Let Us (Not) Pray
The first line of this Star-T piece on the dispute over National Day of Prayer leaves no doubt as to where the reporter’s sympathies lie: “Federal Judge Barbara Crabb may wear a black robe and wield a gavel, but she isn’t more powerful than prayer.”
Um, actually, Crabb may turn out to be more powerful than prayer – if the Supreme Court agrees with her that National Day of Prayer is unconstitutional. Some legal experts say she makes a sound, sober case that this annual national event serves no broader public purpose and is perilously close to an establishment of religion.
Many believers think that praying at public events – outside of a church service – is an annoying demonstration of vanity that has more to do with the faithful looking pious than with the higher power they’re trying to contact. Meanwhile, conservatives crow about all the profanity and sexual explicitness in pop culture, but they manage to miss the rampant spiritual exhibitionism of people who shoehorn the words “God” and “Jesus” into every possible exchange. (You could hawk a whole late-night DVD series called Evangelicals Gone Wild! with all the faith-flashing those folks do). And don’t get me started on pre-game prayers that ask God to watch over your high school’s loser football team — or, for that matter, the NFL team you’ve signed a multi-million dollar contract to play for.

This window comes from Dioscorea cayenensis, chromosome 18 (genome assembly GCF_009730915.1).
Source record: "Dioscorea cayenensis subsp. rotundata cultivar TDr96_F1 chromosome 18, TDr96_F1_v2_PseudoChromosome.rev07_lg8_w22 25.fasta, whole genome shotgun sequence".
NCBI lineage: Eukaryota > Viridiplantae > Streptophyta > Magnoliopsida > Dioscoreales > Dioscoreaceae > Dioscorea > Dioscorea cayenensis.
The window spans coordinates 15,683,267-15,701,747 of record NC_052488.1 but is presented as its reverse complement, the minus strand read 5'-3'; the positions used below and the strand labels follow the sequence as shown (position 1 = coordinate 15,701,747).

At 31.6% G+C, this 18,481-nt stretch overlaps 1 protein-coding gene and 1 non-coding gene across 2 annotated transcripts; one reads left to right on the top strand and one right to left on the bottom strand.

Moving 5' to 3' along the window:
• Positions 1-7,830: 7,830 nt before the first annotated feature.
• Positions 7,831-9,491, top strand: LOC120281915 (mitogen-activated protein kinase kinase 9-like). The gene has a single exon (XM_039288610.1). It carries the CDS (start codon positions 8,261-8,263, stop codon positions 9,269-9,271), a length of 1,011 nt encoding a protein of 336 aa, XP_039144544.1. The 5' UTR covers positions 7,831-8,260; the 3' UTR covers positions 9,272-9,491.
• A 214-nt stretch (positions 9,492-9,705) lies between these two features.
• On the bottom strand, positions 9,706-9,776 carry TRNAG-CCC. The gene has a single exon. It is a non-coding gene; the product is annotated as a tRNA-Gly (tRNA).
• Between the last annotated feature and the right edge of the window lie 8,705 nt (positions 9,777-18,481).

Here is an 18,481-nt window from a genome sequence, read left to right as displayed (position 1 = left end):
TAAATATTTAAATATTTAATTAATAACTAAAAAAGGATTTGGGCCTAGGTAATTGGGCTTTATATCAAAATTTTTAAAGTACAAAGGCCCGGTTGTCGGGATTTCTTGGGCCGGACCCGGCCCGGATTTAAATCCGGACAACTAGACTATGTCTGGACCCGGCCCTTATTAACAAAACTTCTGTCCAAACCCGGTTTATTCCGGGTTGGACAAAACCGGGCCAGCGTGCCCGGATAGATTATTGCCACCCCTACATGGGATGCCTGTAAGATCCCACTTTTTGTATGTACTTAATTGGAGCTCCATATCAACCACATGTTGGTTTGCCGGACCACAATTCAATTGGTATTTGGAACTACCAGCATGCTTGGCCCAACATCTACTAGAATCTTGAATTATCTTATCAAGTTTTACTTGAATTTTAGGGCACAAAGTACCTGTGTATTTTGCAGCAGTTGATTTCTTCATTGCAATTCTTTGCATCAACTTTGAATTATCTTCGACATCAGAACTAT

The New Testament is filled with deliberately vague quotes and parables that’re misused for all kinds of political purposes. One teaching, however, is crystal clear: “But when you pray, go into your room, close the door, and pray to your Father, who is unseen. Then your Father, who sees what is done in secret, will reward you.” None other than J.C. himself made that judgment. Why do so many of his followers ignore it?